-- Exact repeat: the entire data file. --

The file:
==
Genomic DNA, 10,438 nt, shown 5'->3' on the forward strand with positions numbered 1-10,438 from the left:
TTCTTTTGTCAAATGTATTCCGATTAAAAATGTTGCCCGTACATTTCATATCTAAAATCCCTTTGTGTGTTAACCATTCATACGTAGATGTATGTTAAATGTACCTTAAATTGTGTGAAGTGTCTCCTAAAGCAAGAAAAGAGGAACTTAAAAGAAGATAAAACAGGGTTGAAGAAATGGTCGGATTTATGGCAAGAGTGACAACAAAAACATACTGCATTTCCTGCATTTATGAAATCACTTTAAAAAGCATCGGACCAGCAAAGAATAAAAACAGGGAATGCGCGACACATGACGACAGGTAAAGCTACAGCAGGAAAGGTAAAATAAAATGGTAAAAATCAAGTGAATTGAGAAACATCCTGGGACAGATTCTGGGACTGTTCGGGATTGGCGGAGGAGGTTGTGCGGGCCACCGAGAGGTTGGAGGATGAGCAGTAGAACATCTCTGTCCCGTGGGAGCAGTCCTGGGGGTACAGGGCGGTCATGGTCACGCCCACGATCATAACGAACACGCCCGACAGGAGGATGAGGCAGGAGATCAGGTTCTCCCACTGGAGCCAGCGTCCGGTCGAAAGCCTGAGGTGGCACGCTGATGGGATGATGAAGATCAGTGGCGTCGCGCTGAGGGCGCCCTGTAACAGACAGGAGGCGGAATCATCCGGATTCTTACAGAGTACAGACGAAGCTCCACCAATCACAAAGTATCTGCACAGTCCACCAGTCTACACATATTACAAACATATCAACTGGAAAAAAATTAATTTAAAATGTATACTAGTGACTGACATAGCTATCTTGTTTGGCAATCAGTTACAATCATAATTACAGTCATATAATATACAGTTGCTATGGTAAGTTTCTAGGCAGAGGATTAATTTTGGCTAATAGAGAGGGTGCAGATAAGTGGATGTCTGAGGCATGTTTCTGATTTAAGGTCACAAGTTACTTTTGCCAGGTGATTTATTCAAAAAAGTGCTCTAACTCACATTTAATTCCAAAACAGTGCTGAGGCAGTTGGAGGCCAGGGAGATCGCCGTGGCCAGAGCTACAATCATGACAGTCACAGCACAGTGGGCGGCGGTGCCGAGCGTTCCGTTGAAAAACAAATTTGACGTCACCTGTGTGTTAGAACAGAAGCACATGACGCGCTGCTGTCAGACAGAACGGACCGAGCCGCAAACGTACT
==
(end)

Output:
Genomic DNA, 10,438 nt, shown 5'->3' on the forward strand with positions numbered 1-10,438 from the left:
TTCTTTTGTCAAATGTATTCCGATTAAAAATGTTGCCCGTACATTTCATATCTAAAATCCCTTTGTGTGTTAACCATTCATACGTAGATGTATGTTAAATGTACCTTAAATTGTGTGAAGTGTCTCCTAAAGCAAGAAAAGAGGAACTTAAAAGAAGATAAAACAGGGTTGAAGAAATGGTCGGATTTATGGCAAGAGTGACAACAAAAACATACTGCATTTCCTGCATTTATGAAATCACTTTAAAAAGCATCGGACCAGCAAAGAATAAAAACAGGGAATGCGCGACACATGACGACAGGTAAAGCTACAGCAGGAAAGGTAAAATAAAATGGTAAAAATCAAGTGAATTGAGAAACATCCTGGGACAGATTCTGGGACTGTTCGGGATTGGCGGAGGAGGTTGTGCGGGCCACCGAGAGGTTGGAGGATGAGCAGTAGAACATCTCTGTCCCGTGGGAGCAGTCCTGGGGGTACAGGGCGGTCATGGTCACGCCCACGATCATAACGAACACGCCCGACAGGAGGATGAGGCAGGAGATCAGGTTCTCCCACTGGAGCCAGCGTCCGGTCGAAAGCCTGAGGTGGCACGCTGATGGGATGATGAAGATCAGTGGCGTCGCGCTGAGGGCGCCCTGTAACAGACAGGAGGCGGAATCATCCGGATTCTTACAGAGTACAGACGAAGCTCCACCAATCACAAAGTATCTGCACAGTCCACCAGTCTACACATATTACAAACATATCAACTGGAAAAAAATTAATTTAAAATGTATACTAGTGACTGACATAGCTATCTTGTTTGGCAATCAGTTACAATCATAATTACAGTCATATAATATACAGTTGCTATGGTAAGTTTCTAGGCAGAGGATTAATTTTGGCTAATAGAGAGGGTGCAGATAAGTGGATGTCTGAGGCATGTTTCTGATTTAAGGTCACAAGTTACTTTTGCCAGGTGATTTATTCAAAAAAGTGCTCTAACTCACATTTAATTCCAAAACAGTGCTGAGGCAGTTGGAGGCCAGGGAGATCGCCGTGGCCAGAGCTACAATCATGACAGTCACAGCACAGTGGGCGGCGGTGCCGAGCGTTCCGTTGAAAAACAAATTTGACGTCACCTGTGTGTTAGAACAGAAGCACATGACGCGCTGCTGTCAGACAGAACGGACCGAGCCGCAAACGTACT